The market for MRI applications continues to grow despite the recession. With its ability to image both anatomically and functionally, MRI has found its way into surgical planning and navigation as well as diffusion and perfusion imaging. It is being combined with other modalities to achieve new heights of image clarity. For instance, once considered unreliable in imaging cartilage, it is being considered for assessing chondral damage and repair. Three dimensional (3D) MRI is sensitive enough to replace arthroscopy.

MRI applications have been propelled by improved image quality facilitated by higher field strength magnets and the development of new techniques for evaluating specific portions of the complex structures in the brain. More than two decades ago, when clinical MRI was in its early stages, it had serious limitations. The standard pulse sequence at that time was conventional spin echo (CSE). While a very robust method of imaging, and to this date still the gold standard for image contrast in MRI, it suffered from excessively long scan times.

Many thought that MRI applications would never be suitable for cardiac, vascular, very high spatial resolution or true dynamic imaging. But as MRI gained clinical acceptance, the demand for the ability to image those areas that were previously deemed impossible has increased, with a strong emphasis on reducing the acquisition times. The quest for faster imaging has been the impetus for the development of new sequences, improved coil design and significant hardware advances.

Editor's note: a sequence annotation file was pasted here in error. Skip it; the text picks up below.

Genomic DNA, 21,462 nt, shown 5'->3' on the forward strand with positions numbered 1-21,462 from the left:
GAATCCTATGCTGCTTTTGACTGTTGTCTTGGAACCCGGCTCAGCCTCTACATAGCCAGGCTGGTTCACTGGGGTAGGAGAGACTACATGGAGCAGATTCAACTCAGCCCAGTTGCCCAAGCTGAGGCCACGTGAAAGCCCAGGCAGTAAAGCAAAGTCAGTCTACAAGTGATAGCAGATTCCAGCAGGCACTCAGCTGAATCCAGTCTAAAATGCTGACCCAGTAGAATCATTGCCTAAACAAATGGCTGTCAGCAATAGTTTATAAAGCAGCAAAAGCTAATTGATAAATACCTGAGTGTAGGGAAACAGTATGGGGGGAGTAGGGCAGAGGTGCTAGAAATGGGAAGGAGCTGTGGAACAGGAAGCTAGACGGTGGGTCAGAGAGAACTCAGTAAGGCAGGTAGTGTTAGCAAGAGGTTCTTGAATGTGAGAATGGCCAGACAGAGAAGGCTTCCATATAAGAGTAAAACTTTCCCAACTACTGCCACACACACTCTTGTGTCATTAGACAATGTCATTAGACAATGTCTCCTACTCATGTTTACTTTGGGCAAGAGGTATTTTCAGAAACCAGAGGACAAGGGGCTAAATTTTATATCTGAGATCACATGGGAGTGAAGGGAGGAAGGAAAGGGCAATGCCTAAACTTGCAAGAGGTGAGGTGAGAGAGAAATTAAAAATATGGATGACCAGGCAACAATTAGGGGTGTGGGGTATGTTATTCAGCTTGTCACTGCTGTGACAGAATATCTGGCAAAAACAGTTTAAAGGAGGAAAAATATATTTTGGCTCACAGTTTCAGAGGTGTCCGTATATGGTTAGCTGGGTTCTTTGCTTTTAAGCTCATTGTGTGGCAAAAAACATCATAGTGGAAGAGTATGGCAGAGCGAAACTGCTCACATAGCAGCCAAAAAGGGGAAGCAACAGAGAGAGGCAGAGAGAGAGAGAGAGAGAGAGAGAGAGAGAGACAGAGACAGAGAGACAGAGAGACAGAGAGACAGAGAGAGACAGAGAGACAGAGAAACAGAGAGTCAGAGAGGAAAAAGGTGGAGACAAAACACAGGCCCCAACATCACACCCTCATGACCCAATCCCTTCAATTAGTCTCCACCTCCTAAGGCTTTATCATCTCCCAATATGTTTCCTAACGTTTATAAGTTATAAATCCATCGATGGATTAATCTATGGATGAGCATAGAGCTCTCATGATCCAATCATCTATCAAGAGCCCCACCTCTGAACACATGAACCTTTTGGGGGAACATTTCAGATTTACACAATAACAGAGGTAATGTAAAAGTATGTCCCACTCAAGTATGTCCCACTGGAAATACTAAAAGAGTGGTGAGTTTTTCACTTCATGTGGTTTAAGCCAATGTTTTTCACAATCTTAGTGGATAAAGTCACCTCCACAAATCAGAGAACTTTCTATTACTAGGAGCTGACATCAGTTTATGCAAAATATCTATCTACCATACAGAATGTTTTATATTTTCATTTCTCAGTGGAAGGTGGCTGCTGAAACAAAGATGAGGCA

Over the last few of years, a cardiac MRI application has received new emphasis - diversifying from structural and simple qualitative functional imaging. Now myocardial contractility and cardiac volumes may be measured with great accuracy. To further add to the cardiac imaging repertoire, intravenous gadolinium contrast agents, in conjunction with sequences designed to assess myocardial perfusion and degree of viability, are becoming commonplace. This application has significantly impacted patient management in cases of myocardial infarction in which revascularization is being considered.

Author's Bio: 

Lee Bond is a renowned radiology expert who has over 10 years of experience in the field, and another 10 as a regular surgeon.For more information, please visit
MRI applications.